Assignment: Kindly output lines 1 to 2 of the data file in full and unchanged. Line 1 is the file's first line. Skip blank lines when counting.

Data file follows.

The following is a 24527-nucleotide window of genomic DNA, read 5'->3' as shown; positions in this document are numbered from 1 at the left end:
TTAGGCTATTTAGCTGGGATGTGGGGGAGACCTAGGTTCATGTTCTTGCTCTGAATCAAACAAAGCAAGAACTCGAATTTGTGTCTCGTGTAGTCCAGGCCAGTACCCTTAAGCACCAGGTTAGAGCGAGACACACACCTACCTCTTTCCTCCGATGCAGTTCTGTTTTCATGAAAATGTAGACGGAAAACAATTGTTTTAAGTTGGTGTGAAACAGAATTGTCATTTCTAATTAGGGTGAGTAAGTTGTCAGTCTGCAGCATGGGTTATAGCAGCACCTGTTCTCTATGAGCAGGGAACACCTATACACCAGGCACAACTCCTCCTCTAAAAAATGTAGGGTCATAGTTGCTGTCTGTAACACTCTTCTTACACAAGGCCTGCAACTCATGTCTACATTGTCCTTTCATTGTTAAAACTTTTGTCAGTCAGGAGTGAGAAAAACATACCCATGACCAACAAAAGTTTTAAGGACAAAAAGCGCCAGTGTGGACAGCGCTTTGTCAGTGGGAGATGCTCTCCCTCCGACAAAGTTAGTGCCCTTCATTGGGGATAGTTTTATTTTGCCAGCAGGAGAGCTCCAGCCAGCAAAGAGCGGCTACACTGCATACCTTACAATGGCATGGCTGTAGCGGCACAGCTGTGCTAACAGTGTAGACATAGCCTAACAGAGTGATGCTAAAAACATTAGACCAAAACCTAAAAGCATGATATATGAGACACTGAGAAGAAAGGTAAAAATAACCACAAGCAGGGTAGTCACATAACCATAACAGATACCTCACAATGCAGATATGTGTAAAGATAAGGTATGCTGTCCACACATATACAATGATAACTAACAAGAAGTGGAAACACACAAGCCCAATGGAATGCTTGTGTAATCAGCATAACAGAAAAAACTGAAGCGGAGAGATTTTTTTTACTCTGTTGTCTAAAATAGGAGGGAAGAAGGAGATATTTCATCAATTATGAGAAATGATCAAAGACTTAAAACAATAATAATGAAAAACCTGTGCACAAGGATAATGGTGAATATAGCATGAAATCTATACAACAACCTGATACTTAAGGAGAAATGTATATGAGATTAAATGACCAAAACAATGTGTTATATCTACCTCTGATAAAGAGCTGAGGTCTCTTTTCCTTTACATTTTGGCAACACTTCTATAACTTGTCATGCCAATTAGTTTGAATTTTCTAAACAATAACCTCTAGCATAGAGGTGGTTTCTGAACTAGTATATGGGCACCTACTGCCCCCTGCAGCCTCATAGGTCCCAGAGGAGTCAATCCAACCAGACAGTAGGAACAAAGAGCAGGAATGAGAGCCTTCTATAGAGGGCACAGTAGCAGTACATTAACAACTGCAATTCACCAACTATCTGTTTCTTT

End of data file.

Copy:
The following is a 24527-nucleotide window of genomic DNA, read 5'->3' as shown; positions in this document are numbered from 1 at the left end:
TTAGGCTATTTAGCTGGGATGTGGGGGAGACCTAGGTTCATGTTCTTGCTCTGAATCAAACAAAGCAAGAACTCGAATTTGTGTCTCGTGTAGTCCAGGCCAGTACCCTTAAGCACCAGGTTAGAGCGAGACACACACCTACCTCTTTCCTCCGATGCAGTTCTGTTTTCATGAAAATGTAGACGGAAAACAATTGTTTTAAGTTGGTGTGAAACAGAATTGTCATTTCTAATTAGGGTGAGTAAGTTGTCAGTCTGCAGCATGGGTTATAGCAGCACCTGTTCTCTATGAGCAGGGAACACCTATACACCAGGCACAACTCCTCCTCTAAAAAATGTAGGGTCATAGTTGCTGTCTGTAACACTCTTCTTACACAAGGCCTGCAACTCATGTCTACATTGTCCTTTCATTGTTAAAACTTTTGTCAGTCAGGAGTGAGAAAAACATACCCATGACCAACAAAAGTTTTAAGGACAAAAAGCGCCAGTGTGGACAGCGCTTTGTCAGTGGGAGATGCTCTCCCTCCGACAAAGTTAGTGCCCTTCATTGGGGATAGTTTTATTTTGCCAGCAGGAGAGCTCCAGCCAGCAAAGAGCGGCTACACTGCATACCTTACAATGGCATGGCTGTAGCGGCACAGCTGTGCTAACAGTGTAGACATAGCCTAACAGAGTGATGCTAAAAACATTAGACCAAAACCTAAAAGCATGATATATGAGACACTGAGAAGAAAGGTAAAAATAACCACAAGCAGGGTAGTCACATAACCATAACAGATACCTCACAATGCAGATATGTGTAAAGATAAGGTATGCTGTCCACACATATACAATGATAACTAACAAGAAGTGGAAACACACAAGCCCAATGGAATGCTTGTGTAATCAGCATAACAGAAAAAACTGAAGCGGAGAGATTTTTTTTACTCTGTTGTCTAAAATAGGAGGGAAGAAGGAGATATTTCATCAATTATGAGAAATGATCAAAGACTTAAAACAATAATAATGAAAAACCTGTGCACAAGGATAATGGTGAATATAGCATGAAATCTATACAACAACCTGATACTTAAGGAGAAATGTATATGAGATTAAATGACCAAAACAATGTGTTATATCTACCTCTGATAAAGAGCTGAGGTCTCTTTTCCTTTACATTTTGGCAACACTTCTATAACTTGTCATGCCAATTAGTTTGAATTTTCTAAACAATAACCTCTAGCATAGAGGTGGTTTCTGAACTAGTATATGGGCACCTACTGCCCCCTGCAGCCTCATAGGTCCCAGAGGAGTCAATCCAACCAGACAGTAGGAACAAAGAGCAGGAATGAGAGCCTTCTATAGAGGGCACAGTAGCAGTACATTAACAACTGCAATTCACCAACTATCTGTTTCTTT